The 24th Conference of Parties took place in Poland this year. GenderCC was present with an own delegation in both weeks. The focus of the conference was the finalisation of the Paris Agreement’s Rulebook (now called work programme) which should provide more detailed guidance on the implementation of the Paris Agreement. Moreover, the Talanoa Dialogue took place in the second week that should facilitate more ambitious National Determined Contributions (NDCs) until 2020. Also the IPCC report on the 1.5°C released in October and being presented during this COP showed the urgency for action. Please see the final press release about the outcomes of COP24 by the Women and Gender Constituency here. A more detailed statement will follow shortly.
Many NGOs, including GenderCC, have been concerned about the “Law on Special Solutions for the Organization of the Next Conference under the United Nations Framework Convention on Climate Change in the Republic of Poland” adopted by the Polish Parliament on 10 January 2018 (so called COP24 law) which would shrink the space for civil society during COP24. Since public pressure has not been successful to result in any changes of this law, a wide coalition of more than 30 NGOs from Europe and beyond have sent an open letter to the German government (including the Minister of the Environment, Foreign Minister and Minister of Justice) and EU Commission. The objective was to influence the Polish government as well as the Polish COP24 presidency to ensure that no human rights violations occur and that all participants travelling to Poland feel safe. Read the letter in English or in German here.
Unfortunately, we have seen that several activists and accredited observers were not allowed to cross the border or they were deported from their hotel rooms for interrogations. We are very concerned about a precedence for future COPs. EU countries must function as a positive role model for civil society participation and freedom of movement and speech. We will observe the follow-up of these cases and provide more information upon!
Several participants of the GenderCC delegation, in particular from the Global South received travel and other support to participate at COP24. The Not without us!-project met during the first week of COP24. The project is supported by the Rosa Luxemburg Foundation. The project aims at promoting the integration of gender justice within the global climate justice movement and both struggles (climate justice and gender justice) in the international climate regime, mainly at the UNFCCC. It also aims to showcase impacts on the local level of actions induced by the international climate politics. The project targets the local level of the activists to enhance their knowledge about the impacts of and entry points into the international climate politics regime. As part of the project activities a training “Getting ready to advocate for gender and climate justice” has been developed and implemented to support civil society activists getting ready for the upcoming UNFCCC negotiations. The presentation is available here.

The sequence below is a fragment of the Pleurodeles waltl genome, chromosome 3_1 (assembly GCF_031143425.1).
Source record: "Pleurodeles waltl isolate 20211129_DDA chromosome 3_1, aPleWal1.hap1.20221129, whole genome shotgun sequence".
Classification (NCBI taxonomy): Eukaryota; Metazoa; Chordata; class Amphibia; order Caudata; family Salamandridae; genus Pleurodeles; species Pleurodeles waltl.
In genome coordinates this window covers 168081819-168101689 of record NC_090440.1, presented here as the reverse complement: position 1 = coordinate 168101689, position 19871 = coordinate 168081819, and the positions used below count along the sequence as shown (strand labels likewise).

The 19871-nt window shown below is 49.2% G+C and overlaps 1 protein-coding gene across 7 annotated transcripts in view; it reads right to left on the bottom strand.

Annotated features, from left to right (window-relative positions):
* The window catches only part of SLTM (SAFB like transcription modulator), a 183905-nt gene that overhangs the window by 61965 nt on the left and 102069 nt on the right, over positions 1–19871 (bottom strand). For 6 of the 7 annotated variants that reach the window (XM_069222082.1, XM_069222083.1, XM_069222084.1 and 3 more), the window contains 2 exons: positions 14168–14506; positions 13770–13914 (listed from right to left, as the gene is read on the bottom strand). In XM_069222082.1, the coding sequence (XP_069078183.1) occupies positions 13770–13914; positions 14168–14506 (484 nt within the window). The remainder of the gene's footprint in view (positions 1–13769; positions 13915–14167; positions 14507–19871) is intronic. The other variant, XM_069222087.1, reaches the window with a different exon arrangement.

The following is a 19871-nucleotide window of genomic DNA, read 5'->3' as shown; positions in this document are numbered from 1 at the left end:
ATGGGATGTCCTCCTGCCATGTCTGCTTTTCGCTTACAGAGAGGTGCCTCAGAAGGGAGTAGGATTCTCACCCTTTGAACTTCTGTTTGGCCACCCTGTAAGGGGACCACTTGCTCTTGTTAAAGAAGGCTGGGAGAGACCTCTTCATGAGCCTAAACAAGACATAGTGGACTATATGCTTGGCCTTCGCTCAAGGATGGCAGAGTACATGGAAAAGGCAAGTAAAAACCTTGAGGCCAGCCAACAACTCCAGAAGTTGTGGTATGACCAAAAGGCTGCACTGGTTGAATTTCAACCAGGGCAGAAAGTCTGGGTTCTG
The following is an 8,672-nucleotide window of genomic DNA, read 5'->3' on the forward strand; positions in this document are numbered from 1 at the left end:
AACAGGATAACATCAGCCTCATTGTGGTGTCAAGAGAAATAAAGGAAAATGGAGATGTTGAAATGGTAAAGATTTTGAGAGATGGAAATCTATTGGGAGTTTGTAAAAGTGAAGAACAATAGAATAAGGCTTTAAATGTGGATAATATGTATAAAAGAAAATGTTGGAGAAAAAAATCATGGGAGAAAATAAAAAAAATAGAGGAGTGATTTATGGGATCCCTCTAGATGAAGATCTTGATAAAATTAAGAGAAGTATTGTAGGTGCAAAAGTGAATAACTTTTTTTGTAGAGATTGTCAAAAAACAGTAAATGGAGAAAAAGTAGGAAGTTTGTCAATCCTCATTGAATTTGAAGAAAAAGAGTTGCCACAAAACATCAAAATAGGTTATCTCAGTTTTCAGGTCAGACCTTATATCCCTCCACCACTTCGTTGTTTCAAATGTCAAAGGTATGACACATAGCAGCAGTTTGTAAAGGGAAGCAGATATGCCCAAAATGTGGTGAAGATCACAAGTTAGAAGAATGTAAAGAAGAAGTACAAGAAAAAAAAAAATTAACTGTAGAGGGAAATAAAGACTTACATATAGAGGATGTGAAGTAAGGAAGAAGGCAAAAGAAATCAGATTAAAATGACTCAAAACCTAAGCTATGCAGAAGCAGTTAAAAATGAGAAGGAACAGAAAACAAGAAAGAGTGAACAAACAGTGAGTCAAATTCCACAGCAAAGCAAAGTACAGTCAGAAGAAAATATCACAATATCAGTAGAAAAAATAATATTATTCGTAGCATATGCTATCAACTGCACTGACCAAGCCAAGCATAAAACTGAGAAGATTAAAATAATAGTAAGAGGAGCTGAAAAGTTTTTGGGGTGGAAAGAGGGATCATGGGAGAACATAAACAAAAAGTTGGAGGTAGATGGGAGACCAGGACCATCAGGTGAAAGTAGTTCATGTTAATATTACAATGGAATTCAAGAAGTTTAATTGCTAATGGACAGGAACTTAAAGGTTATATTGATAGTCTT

During COP24 we organised a workshop about the "Mapping the Body-territory" Methodology in the Greenpeace Climate Hub. The methodology makes you understand in which ways climate change is directly affecting your most intimate territory - your body and inner life. In the workshop we could feel the experience with people from across the globe and shared our thoughts, experiences, feelings and energies as well as our struggles in fighting for climate and gender justice. Melissa Moreano facilitated the workshop together with Ndivile Mokoena and Dinda Nuur Annisaa Yura. Melissa Moreano usually uses this methodology in workshops with indigenous communities and explained: "Our body is our first territory!", using this understanding helps to realise our strengths and common grounds in fighting against what oppresses us.
The project team includes Dinda from Solidaritas Perempuan (Indonesia), Ndivile from GenderCC Southern Africa (South Africa), Melissa, from the Critical Geography Collective (Ecuador) as well as Nanna from LIFE and Patricia from GenderCC (Germany).
With financial support of the GIZ, GenderCC also implemented a short-term project focusing on building capacity and knowledge exchange among gender and climate activists during COP24 in Poland. The project has funded the participation of five Global South activists, from Fiji, Bangladesh, Tunisia, Kenya and Uganda. They participated, along with interested participants of the Women and Gender Constituency, in advocacy and communications trainings, targeted at the international climate negotiations.
In addition, GenderCC in cooperation with Rosa-Luxemburg-Foundation and LIFE- Education, Environment and Equality also held a side event in the official negotiation venue. The title of the side event was "From local approaches to (inter)national policy: Gender Just Transition and Decent Work". As this COP had a particular focus on just transition the panelist of this side event discussed about how Just Transition is to contribute to greater equality and justice. Activists from three different regions provided examples about the needs and conjunctions of feminist and just transition movements in their countries. In order to be transformative just transition needs to challenge the inbuilt inequalities that exist between different social groups and move beyond a green growth agenda.